A further symbol of the redemption of man, is that Arwen, an elf, gives up mortality to marry him. This is the Christ who marries the church. It doesn’t cost Aragorn anything, but it will force Arwen to experience death. When the beauty of the higher things redeems the lower, it injures the higher thing.
Tolkien’s view of women personally? No higher praise could be given to his wife, Edith Mary Tolkien where her tombstone read: “Luthien” while J.R.R.’s read: “Beren.” These are the elvish names for Arwen and Aragorn. After 50 years of marriage, Tolkien claimed he could still remember how Edith sang and danced while he sat on the grass, spellbound. This is also how Aragorn first meets Arwen in the Appendix of LOTR.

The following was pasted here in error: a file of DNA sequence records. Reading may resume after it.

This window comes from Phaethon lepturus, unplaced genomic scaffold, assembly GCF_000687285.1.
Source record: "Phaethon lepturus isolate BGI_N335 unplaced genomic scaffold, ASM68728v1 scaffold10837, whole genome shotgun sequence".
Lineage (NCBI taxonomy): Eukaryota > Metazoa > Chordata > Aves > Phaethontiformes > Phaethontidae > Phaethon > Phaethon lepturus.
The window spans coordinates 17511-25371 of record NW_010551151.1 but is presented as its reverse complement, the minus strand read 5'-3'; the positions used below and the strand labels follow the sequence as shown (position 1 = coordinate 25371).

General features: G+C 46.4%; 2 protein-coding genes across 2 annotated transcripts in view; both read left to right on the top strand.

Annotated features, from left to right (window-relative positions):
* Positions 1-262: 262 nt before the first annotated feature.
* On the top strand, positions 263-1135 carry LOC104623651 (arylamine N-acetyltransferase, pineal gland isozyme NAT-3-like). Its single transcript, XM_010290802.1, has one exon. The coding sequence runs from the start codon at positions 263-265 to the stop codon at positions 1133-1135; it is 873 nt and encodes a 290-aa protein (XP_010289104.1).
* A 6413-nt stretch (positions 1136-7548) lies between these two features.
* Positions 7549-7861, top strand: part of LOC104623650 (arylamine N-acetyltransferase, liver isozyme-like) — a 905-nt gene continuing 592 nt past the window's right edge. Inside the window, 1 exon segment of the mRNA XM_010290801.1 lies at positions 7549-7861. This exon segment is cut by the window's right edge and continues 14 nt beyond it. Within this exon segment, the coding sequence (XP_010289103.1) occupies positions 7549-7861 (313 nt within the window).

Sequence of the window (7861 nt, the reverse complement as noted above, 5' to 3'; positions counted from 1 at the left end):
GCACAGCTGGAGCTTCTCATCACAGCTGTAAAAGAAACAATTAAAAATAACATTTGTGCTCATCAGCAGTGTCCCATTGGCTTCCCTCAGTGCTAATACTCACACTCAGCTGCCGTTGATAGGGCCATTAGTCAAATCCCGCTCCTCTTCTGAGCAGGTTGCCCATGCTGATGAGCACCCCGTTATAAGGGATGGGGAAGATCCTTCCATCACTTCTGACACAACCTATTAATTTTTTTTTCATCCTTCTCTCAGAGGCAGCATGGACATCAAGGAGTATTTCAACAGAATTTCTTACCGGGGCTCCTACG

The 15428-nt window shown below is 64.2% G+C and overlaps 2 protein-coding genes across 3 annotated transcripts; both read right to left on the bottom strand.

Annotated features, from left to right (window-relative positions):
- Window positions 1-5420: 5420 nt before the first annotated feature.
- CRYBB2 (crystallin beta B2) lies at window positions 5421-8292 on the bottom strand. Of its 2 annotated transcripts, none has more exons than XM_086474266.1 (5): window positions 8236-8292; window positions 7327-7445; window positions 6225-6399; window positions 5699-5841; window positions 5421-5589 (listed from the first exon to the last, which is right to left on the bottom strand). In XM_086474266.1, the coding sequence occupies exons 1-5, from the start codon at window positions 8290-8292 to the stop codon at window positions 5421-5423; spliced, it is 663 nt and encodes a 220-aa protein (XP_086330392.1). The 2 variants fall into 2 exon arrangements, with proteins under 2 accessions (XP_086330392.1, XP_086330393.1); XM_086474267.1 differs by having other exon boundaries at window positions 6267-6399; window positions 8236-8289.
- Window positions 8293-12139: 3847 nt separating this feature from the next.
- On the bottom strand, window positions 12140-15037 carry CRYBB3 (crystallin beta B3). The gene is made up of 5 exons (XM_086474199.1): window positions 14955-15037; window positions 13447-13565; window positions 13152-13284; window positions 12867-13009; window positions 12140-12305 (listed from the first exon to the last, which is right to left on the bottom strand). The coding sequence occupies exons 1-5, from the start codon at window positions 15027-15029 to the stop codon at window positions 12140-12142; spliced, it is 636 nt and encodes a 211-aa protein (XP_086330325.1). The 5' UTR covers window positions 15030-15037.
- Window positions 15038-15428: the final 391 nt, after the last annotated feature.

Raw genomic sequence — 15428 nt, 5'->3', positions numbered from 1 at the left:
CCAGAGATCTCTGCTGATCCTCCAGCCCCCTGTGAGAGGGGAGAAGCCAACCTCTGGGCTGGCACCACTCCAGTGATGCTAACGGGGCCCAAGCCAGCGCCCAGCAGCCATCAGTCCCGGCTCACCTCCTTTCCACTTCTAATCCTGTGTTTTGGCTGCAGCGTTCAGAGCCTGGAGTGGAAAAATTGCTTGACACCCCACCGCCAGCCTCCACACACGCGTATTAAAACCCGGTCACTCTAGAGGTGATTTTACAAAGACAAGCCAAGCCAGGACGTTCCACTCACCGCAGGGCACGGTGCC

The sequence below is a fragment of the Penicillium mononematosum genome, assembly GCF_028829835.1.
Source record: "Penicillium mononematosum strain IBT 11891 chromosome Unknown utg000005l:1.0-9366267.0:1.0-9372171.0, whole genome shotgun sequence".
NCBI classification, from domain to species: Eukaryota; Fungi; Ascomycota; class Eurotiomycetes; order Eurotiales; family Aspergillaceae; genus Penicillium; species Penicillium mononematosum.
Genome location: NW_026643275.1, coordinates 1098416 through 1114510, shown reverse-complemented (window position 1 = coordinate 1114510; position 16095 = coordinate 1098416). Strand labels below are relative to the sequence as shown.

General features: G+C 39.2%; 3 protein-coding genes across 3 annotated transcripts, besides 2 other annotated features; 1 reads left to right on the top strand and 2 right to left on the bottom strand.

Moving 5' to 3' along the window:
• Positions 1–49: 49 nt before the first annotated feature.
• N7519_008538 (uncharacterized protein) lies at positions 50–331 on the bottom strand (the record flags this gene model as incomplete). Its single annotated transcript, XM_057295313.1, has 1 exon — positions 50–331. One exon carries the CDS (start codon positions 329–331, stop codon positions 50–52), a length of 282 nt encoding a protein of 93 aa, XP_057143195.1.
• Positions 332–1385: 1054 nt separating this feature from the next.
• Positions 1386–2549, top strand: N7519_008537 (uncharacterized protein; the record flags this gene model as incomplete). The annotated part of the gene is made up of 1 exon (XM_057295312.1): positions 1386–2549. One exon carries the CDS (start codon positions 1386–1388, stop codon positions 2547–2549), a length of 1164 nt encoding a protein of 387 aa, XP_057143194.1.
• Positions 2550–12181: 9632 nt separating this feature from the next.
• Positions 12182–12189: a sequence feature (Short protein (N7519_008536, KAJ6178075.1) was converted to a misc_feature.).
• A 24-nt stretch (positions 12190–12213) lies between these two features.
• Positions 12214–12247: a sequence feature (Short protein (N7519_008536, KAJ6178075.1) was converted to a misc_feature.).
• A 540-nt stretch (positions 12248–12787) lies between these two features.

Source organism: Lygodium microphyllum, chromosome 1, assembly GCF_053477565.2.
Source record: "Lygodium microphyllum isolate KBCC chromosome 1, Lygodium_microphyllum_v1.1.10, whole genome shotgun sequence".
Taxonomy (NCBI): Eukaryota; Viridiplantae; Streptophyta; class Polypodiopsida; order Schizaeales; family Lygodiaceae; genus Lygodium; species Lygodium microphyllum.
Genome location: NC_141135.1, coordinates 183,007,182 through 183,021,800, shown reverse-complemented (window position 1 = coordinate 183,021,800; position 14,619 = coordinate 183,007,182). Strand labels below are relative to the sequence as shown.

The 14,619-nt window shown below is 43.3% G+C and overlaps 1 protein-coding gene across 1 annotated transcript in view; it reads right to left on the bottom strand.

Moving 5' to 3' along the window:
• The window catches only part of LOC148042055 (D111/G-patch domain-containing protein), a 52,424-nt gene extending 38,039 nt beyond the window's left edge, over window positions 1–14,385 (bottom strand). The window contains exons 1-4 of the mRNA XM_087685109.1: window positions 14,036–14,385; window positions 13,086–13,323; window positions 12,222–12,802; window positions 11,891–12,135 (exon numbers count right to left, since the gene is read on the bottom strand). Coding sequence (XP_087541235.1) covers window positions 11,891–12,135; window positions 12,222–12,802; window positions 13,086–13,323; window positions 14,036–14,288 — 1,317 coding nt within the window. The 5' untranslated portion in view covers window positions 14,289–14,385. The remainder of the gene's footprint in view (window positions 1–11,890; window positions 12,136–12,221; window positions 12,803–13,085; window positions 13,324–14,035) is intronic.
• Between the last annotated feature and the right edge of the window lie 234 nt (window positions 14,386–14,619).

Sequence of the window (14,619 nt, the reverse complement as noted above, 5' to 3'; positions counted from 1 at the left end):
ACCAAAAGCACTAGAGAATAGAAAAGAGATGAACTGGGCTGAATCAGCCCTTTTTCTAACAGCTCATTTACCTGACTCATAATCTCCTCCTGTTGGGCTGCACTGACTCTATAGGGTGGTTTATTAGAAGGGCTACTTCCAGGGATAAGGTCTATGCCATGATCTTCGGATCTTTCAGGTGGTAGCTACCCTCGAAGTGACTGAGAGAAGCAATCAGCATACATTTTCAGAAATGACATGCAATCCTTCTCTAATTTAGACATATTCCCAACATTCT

Legolas and Gimli
It’s a long story, but elves and dwarves are long rivals in Middle Earth. Elves are considered high while dwarves are considered low, not only in stature, but their own creator Vala Aulë offered to destroy them before they ever awoke. But the creator of all, Ilúvatar, offered to adopt them as his own with the condition that they were awaken after the Elves. That’s Jacob and Esau, but off topic for the purposes of this post.
By the beginning of The Two Towers, Legolas and Gimli have struck such a rich friendship that when Eomer the Rider of Rohan threatens to kill Gimli, Legolas points an arrow at him and says, “You would die before your stroke fell.” Gimli the low is defended by Legolas… womankind. It is Gimli who is completely smitten by Galadriel upon meeting the highest elf of all. It’s no coincidence that the highest elf is a female. At the end of the age, it is Legolas who builds a boat and brings Gimli with him to the Grey Havens (heaven).